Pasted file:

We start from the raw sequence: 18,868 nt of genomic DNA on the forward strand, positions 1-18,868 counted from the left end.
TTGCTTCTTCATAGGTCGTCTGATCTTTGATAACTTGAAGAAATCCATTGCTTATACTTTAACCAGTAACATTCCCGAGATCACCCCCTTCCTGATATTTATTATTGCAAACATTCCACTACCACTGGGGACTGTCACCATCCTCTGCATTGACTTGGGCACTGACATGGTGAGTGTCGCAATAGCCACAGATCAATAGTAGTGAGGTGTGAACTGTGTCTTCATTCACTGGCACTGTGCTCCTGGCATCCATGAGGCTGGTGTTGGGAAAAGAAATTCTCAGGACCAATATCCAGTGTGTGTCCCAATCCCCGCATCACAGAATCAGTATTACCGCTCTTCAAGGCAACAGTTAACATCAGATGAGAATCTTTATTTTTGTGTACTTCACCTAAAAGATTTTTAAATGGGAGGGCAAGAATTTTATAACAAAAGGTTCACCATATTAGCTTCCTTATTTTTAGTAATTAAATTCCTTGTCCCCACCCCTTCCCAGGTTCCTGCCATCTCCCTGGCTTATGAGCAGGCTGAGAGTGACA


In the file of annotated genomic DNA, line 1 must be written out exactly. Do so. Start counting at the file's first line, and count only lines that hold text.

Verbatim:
We start from the raw sequence: 18,868 nt of genomic DNA on the forward strand, positions 1-18,868 counted from the left end.